2013-06-06 / Front Page

Four island boats will be on starting line Saturday for Leukemia Cup

Proceeds from regatta benefit blood cancers
BY KEN SHANE


Impetuous, a Swam 42 owned by islander Paul Zabetakas, is one of four Jamestown boats that will race in Saturday’s Leukemia Cup. 
PHOTO COURTESY OF PAUL ZABETAKAS Impetuous, a Swam 42 owned by islander Paul Zabetakas, is one of four Jamestown boats that will race in Saturday’s Leukemia Cup. PHOTO COURTESY OF PAUL ZABETAKAS The 19th annual Leukemia Cup Regatta will be contested on Nar­ragansett Bay this weekend, and four Jamestown boats will be part of the fleet whose goals is to raise money for blood cancers.

The Leukemia Cup is a charity event with proceeds going to the Rhode Island chapter of the Leu­kemia & Lymphoma Society. The local regatta is one of about 35 such races that will be held across the country this year.

According to Senior Campaign Director Elizabeth Perry, the mis­sion of the Leukemia & Lympho­ma Society is to cure blood can­cers, such as leukemia, lymphoma, Hodgkin’s disease and myeloma. The society works to preserve the quality of life for patients and their families. Perry said more than 78 cents out of every dollar raised goes toward the mission of re­search and patient programs.


PowerPlay finished second in its class at the 2011 Leukemia Cup on Narragansett Bay. The boat is skippered by Peter Cunningham and managed by Newport’s Rey Sailing Inc. 
PHOTO BY MATTHEW COHEN PowerPlay finished second in its class at the 2011 Leukemia Cup on Narragansett Bay. The boat is skippered by Peter Cunningham and managed by Newport’s Rey Sailing Inc. PHOTO BY MATTHEW COHEN Locally, the regatta has helped to raise more than $1.6 million to date. “That’s a pretty impressive piece of the puzzle of our fundrais­ing,” said Perry.

In past years the regatta has been organized by Sail Newport and the Herreshoff Museum. For the last six years the New York Yacht Club has taken the responsibility. A fleet of more than 60 boats is expected. They will be broken down into several classes for the racing that begins at noon on Saturday.

Brad Dellenbaugh is the sailing director for the New York Yacht Club and he has the responsibility for organizing the sailing activities related to the regatta. Dellenbaugh said while he has not yet divided the fleet into classes, in the past one-designs such as Swan 42s and Herreshoff S boats have had their own starts. This year there will be several 12 Meters racing as well.

“This is one of those things that’s great because it’s for such a good cause,” Dellenbaugh said. “It’s unlike anything else where you’re doing it for the racing. Here you’re doing it to raise money. It’s pretty casual, but the important thing is that you get the people focused on the Leukemia Society and what their mission is.”

Tom Chiginsky, who has lived in Jamestown since 2007, owns a VX One with Michael Brown, another islander resident. The VX One is a new 19-foot one-design high-performance planing dinghy that is capable of speeds close to 20 knots. This will be Chiginsky’s first time in the regatta with the VX One, but he has participated in the race over the years in other boats.

“It’s for a good cause,” Chigin­sky said. “Anytime that sailing can align itself with a positive cause and a positive message, it’s a good thing. It’s a great thing that we have leadership from Gary Jobson, who is a cancer survivor. My part­ner in the boat is also a cancer sur­vivor. Anything we can do for the betterment of everyone is a good thing.”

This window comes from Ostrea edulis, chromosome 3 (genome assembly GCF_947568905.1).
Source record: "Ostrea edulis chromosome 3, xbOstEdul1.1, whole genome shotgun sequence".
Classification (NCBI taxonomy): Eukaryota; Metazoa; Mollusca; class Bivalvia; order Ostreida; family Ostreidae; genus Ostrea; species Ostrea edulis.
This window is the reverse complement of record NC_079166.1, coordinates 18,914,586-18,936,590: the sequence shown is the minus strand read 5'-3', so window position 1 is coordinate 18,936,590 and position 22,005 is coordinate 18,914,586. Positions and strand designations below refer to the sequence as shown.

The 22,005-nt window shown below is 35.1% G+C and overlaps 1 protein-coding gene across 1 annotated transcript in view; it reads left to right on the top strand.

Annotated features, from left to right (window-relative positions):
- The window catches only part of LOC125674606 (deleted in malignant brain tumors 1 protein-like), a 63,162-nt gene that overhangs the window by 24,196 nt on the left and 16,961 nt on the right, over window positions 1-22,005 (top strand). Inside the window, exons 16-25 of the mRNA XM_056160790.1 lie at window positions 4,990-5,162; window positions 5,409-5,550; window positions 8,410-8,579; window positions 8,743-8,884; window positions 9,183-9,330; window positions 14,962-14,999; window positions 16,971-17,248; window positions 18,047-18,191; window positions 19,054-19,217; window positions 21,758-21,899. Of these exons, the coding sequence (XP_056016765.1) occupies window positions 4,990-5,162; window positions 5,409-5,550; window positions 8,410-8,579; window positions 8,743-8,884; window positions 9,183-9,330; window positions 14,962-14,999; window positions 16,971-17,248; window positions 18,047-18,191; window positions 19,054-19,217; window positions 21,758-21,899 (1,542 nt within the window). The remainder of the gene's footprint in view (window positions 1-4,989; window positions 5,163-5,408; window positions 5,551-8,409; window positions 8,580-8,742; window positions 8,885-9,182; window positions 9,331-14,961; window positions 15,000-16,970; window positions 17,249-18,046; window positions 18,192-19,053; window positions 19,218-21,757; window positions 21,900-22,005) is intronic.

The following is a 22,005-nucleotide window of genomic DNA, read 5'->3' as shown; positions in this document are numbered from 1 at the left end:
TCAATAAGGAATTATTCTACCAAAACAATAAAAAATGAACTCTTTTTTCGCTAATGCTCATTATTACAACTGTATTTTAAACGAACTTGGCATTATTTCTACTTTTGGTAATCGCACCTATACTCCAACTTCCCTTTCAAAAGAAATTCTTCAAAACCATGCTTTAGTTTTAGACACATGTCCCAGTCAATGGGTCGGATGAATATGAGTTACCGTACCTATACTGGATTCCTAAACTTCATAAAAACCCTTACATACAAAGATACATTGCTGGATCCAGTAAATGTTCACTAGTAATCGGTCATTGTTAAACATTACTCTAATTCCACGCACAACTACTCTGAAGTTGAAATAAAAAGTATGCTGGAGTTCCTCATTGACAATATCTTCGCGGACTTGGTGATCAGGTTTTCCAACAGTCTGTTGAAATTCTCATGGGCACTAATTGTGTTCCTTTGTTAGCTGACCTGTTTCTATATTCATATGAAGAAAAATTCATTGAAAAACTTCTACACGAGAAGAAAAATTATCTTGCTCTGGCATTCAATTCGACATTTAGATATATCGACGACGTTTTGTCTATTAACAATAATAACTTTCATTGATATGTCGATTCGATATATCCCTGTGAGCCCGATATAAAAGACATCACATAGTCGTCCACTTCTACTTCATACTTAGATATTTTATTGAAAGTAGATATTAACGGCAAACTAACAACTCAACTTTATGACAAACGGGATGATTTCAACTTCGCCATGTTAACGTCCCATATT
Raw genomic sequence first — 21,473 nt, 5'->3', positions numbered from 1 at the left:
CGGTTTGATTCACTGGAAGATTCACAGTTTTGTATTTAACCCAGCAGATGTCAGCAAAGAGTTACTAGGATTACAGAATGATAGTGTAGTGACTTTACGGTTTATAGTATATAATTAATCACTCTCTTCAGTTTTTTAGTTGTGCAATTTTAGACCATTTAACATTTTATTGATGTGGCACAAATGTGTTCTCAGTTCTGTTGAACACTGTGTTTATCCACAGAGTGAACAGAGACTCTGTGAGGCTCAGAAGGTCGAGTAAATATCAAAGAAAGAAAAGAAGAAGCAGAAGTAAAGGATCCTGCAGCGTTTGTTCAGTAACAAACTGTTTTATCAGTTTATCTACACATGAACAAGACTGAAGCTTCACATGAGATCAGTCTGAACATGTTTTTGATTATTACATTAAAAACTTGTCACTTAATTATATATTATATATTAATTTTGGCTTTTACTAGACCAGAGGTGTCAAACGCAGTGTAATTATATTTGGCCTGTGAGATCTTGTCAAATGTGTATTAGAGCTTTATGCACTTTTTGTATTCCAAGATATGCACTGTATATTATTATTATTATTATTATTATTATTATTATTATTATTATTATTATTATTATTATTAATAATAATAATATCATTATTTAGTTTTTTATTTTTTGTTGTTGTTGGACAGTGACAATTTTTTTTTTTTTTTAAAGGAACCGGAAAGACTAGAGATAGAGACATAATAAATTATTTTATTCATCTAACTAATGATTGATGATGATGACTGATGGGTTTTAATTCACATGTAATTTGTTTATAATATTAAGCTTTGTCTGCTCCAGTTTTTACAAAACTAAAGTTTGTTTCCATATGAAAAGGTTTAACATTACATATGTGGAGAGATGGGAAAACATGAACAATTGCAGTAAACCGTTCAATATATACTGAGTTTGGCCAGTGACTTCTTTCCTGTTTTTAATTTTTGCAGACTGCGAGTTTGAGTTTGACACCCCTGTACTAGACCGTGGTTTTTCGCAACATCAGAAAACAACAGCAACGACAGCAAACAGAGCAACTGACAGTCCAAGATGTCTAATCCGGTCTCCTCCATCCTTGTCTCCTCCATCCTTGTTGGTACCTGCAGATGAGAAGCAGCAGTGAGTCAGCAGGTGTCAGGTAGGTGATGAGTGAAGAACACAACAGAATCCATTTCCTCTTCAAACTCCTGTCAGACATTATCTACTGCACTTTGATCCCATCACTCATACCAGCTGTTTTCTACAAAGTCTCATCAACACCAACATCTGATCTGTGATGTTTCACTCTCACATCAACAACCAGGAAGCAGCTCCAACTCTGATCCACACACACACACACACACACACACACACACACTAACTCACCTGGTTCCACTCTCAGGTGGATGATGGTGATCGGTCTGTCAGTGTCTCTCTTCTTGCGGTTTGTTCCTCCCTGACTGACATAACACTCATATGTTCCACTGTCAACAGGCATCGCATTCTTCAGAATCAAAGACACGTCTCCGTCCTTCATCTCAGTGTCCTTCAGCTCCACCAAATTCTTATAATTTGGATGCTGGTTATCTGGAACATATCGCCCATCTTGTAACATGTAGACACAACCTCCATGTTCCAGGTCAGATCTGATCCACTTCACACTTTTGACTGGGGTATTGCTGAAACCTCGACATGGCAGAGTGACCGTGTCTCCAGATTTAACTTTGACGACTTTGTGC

Paul Hamilton and Patricia Young of Jamestown will be on the starting line with their modified Tripp 41 named Entropy. It is the couple’s first time in the regatta.

“We’re looking forward to get­ting out there and seeing how we do,” Hamilton said. “It’s a local regatta, it’s for a good cause, and we like to race sailboats, so every­thing comes together to make it a good event to race in.”

Dr. Robert Salk is a gynecolo­gist who has lived in Jamestown since 1998. He and his wife Teri, a non-Hodgkin’s lymphoma sur­vivor, will sail Picante, a J-109, in Saturday’s race. They have entered the regatta on eight previous occa­sions.

“This regatta has two appeals for us,” Salk said. “One appeal is that it’s early in the season and it gives us a little more practice in racing, in a relatively pleasant fashion, which is great. The second part is the charity. We’re very closely as­sociated with the Leukemia Soci­ety. My wife had non-Hodgkin’s lymphoma and we’re happy to support the effort to help others do well. She did quite well herself.”

The fourth Jamestown boat in the Leukemia Cup is Impetuous, a Swan 42 owned by Dr. Paul Za­betakis.

Scotty Murray, a well-known lo­cal sailor who organizes the annu­al Sail for Hope charity event, has been participating in the Leuke­mia

Cup since it began. For many years he has been the event’s lead­ing fundraiser: This year alone he has raised well over $15,000. He has qualified for the Fantasy Sail for leading fundraisers across the country seven times.

“It’s always a fun regatta,” Mur­ray said. “It’s kind of a warm-up for the rest of the spring racing that’s coming up. They’ve done a great job raising money to fund research to help find cures for leu­kemia. Every year it seems like there’s a higher level of success in terms of the recovery rate.”

An ancillary event to the regatta is an evening at Harbor Court in Newport. The live and silent auc­tion with hors d’oeuvres takes place on Friday, June 7, and is open to the public. National Leu­kemia & Lymphoma Society spokesperson and legendary sailor Gary Jobson, a blood cancer sur­vivor himself, will speak. Tickets are available online at the regatta’s website.

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